Starting this week, driving tests across England will include a new section to assess the driver’s ability to conserve fuel.
The UK’s Driving Standards Agency began to develop the program in 2006 in order to comply with new European Union laws. Germany, Holland, and other countries in the EU have already begun testing new drivers on their petrol-saving prowess. However, in no country does failing the “eco-safety” portion of the test affect the driver’s final assessment. In the UK, lead-footed drivers will instead receive a pamphlet with some helpful hints.
The tips are wide-ranging. In stick-shift vehicles, drivers are urged to slow down only with the brake and not by shifting gears—“gears are for going; brakes are for slowing,” they say. Other tips include moving to higher gears sooner, using cruise control whenever possible, and anticipating gaps between cars at roundabouts to avoid stopping.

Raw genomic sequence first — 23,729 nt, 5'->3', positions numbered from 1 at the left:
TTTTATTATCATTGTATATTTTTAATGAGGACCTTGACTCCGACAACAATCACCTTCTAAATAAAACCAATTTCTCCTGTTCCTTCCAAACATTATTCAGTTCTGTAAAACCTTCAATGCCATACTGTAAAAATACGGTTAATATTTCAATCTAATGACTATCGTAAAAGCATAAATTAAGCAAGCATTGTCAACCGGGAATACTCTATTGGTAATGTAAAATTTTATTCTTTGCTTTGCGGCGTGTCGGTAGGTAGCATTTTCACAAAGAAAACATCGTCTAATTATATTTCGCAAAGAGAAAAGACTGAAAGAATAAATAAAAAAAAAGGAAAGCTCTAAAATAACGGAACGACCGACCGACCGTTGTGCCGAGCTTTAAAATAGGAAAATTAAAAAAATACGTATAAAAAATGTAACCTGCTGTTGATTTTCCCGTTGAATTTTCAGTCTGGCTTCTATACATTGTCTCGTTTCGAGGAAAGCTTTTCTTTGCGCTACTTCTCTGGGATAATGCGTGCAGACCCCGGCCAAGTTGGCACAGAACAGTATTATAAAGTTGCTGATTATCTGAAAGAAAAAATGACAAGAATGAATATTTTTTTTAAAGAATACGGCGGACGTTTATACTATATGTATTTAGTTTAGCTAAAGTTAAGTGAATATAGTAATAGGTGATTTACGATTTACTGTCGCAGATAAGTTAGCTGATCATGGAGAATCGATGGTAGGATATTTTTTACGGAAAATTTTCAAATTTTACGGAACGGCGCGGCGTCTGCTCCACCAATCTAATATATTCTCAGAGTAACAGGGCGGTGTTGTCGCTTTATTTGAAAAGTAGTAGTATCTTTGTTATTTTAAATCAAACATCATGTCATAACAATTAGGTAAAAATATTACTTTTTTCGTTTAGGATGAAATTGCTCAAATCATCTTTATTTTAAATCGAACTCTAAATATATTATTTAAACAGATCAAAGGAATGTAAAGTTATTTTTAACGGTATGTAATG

“Eco-safe driving is a style of driving that has been proven to reduce fuel consumption, emissions, and contribute to road safety,” the pamphlet reads. “Reducing those emissions, helping to keep yourself safe and saving yourself money, is easier than you think.”
The campaign has focused their efforts on first time drivers, saying their clean-slate mentality towards driving makes them more likely to adopt the fuel-saving measures. The Driving Standards Agency found that new drivers can reduce their fuel use by up to 15 percent by using the techniques, while drivers who try to mend their old ways tend to use eight percent less.